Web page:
He prepared their family for every natural disaster known to man-except for the one that struck. When Nicole Reed's father forces her family to move to a remote area of the Sierra Foothills, one without any modern conveniences, it's too much too handle for her mother, who abandons them in the middle of the night. Heading out to track her down, Nicole's father leaves her in charge of taking care of the house and her younger sister, Izzy. For a while, Nicole is doing just fine running things on her own. But then the food begins to run out, the pipes crack, and forest fires start slowly inching their way closer every day. Wolf, a handsome boy from the neighboring community, offers to help her when she needs it most, but when she starts to develop feelings for him, feelings she knows she will never be allowed to act on once her father returns, she must make a decision. With her family falling apart, will she choose to continue preparing for tomorrow's disasters, or will she take a chance and really start living for today? Jamie Kain's Instructions for the End of the World is a gripping, young adult novel that explores family, friendship, and love in the midst of the most difficult and dangerous circumstances.
Instructions For The End of The World: A NovelFeatured
What worked: This is an intriguing glimpse into a survivalist's family. Readers are able to see behind closed doors how paranoia and conspiracy theories affect a family.
I really liked Nicole. She's someone who tries really hard to get approval of her father even when he pushes her beyond her limits. The strength of this story is when she encounters Wolf, the boy from Sadhana Village-the neighboring spiritual retreat center-who has her question everything she's been taught. Emotions arise whenever he's around. The feelings Nicole gets are foreign and something that would be highly frowned on by her overbearing father. I like how she doesn't just jump into a relationship but rather tries to make sense of it all.
Not only is Nicole's family totally dysfunctional but so is the relationship between Wolf and his addict mother. Wolf's mother is beautiful and she has no problems having people want to be around her. Problem is she's left Wolf alone in the village, more than a few times. He basically has been raised by others within the compound. The resentment he feels is very real and sad. It's hard to trust someone who has failed so many times in the past. Add to that his mother's current concern that he might be following in his dead father's footsteps comes too late to really matter to him.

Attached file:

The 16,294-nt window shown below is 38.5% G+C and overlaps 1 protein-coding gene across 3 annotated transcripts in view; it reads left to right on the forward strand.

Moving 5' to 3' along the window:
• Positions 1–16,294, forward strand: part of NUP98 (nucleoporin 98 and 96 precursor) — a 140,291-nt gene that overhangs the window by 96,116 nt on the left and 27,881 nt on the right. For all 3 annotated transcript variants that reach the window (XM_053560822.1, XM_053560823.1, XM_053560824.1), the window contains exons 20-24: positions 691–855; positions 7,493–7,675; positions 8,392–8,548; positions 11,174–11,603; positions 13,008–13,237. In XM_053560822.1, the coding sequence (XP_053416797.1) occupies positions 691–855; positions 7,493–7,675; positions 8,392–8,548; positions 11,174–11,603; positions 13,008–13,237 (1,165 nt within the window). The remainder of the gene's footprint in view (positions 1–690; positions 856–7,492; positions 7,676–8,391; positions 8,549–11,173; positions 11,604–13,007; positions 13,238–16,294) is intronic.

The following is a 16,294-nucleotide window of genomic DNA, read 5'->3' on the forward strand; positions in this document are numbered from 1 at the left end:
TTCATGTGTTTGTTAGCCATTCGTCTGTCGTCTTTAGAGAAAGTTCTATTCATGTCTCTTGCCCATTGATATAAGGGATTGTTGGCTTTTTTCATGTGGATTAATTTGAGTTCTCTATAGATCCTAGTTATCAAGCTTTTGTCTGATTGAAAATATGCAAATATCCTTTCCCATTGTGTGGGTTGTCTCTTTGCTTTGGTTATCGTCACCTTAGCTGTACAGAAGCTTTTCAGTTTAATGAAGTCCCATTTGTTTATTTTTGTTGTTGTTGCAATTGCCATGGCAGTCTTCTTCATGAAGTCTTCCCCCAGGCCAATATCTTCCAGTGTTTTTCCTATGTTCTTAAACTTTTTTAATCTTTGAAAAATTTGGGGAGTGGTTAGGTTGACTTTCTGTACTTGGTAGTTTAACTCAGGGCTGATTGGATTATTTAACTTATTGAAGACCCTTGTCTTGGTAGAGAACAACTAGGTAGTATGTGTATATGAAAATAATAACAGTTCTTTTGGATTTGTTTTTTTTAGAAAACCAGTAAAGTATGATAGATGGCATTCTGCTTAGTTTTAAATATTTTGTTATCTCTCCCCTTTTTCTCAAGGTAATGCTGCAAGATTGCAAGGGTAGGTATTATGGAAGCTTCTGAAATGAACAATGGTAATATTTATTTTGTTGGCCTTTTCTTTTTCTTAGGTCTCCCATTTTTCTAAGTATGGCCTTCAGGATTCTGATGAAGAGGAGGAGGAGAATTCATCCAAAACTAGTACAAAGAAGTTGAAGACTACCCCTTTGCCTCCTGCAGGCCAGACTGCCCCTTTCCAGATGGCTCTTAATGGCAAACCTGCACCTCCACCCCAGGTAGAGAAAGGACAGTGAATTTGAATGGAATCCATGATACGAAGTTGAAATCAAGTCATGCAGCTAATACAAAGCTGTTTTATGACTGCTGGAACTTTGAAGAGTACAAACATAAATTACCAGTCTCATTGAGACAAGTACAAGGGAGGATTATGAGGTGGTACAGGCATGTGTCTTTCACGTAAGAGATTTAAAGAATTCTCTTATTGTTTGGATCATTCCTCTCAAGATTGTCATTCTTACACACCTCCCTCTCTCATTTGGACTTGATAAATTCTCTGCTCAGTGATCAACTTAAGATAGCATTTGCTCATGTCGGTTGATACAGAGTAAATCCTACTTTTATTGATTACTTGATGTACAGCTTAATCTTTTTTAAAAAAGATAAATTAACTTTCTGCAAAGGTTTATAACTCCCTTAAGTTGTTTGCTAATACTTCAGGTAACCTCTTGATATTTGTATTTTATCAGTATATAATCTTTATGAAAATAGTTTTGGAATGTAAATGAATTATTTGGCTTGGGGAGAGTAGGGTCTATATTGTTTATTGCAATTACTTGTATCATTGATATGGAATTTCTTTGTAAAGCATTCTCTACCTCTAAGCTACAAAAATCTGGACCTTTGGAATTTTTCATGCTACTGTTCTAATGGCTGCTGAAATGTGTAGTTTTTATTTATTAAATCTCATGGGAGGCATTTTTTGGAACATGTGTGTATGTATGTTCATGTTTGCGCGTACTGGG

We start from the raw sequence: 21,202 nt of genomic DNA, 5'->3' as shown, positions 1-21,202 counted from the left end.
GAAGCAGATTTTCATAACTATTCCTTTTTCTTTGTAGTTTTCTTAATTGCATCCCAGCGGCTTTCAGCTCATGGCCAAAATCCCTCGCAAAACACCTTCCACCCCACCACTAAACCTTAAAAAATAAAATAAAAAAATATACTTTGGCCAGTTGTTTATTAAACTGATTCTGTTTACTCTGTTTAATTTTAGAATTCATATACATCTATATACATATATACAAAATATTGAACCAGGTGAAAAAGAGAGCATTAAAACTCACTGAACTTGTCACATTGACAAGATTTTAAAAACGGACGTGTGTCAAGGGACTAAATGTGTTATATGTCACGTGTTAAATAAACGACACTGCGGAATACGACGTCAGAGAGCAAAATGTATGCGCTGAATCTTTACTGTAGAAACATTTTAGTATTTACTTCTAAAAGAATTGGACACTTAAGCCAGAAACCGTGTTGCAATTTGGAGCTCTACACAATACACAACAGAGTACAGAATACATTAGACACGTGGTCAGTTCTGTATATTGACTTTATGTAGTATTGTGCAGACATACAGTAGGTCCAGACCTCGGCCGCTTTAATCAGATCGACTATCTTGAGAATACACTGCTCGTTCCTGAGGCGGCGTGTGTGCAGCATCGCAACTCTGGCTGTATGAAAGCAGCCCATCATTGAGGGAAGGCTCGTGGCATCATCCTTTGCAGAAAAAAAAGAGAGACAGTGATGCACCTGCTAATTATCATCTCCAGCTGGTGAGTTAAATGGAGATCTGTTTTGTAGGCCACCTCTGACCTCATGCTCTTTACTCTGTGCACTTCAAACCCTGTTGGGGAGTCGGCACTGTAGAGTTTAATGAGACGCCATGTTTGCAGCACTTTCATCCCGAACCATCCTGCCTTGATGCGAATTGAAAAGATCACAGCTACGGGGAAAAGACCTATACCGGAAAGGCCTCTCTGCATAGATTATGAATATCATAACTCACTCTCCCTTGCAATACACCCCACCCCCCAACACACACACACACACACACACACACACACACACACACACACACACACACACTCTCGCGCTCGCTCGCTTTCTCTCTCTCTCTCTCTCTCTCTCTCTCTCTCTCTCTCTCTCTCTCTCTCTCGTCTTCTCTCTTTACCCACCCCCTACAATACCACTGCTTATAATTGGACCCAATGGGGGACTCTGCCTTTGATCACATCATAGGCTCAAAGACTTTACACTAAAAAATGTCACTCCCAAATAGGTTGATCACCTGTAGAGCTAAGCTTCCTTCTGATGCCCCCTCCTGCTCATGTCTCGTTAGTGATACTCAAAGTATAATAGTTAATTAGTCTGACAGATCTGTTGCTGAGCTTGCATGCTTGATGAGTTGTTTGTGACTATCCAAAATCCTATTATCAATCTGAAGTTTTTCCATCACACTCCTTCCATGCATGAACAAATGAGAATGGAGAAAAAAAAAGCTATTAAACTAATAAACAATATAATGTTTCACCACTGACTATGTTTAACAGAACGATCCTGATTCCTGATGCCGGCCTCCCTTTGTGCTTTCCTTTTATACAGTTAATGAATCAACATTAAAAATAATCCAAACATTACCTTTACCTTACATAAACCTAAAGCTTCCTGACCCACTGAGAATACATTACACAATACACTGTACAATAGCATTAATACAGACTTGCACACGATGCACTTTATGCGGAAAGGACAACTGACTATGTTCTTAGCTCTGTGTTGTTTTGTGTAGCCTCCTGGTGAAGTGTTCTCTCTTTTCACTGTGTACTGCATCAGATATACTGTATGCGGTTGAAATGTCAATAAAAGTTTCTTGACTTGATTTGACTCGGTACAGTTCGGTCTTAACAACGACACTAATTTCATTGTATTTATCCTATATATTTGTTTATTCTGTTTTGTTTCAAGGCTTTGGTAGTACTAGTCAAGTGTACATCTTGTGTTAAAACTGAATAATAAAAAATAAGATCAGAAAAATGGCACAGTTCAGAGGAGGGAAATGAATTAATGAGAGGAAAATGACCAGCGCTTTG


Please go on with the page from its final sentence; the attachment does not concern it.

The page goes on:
Another plus was the stark contrasts between Nicole and Wolf's lives. The so-called spiritual center is more open with drug and alcohol use while Nicole and her sister are so used to being controlled by their overbearing father. So when their parents, including the controlling father, are gone? Nicole is more guarded about the new situation while Izzy is quicker to try out what once was forbidden--like being around boys. The author does a great job showing the temptations to not only question but walk away from the strict rules of their father.
One thing I did have issues with was how dysfunctional Nicole's family was. Her father left her and her younger sister alone in the middle of nowhere in a broken down house. His character felt one dimensional and abusive. The mother, even though she's a refugee of the Killing Fields, didn't come across as sympathetic at all. I could see why she might snap but it felt too abrupt. I wanted more of the reasons why behind the parents just up and leaving the teens behind. It felt too convenient without showing more of the reasons behind an impulsive idea.
Startling look into the lives of a survivalist family where the daughters are left behind to fend for themselves. Nicole's struggle to make sense out of what her father taught and the feelings she has when left alone are compelling at how real isolation can be. Mostly though this is a story of two teens that have to find the courage to stand up for themselves when others in their lives have failed them.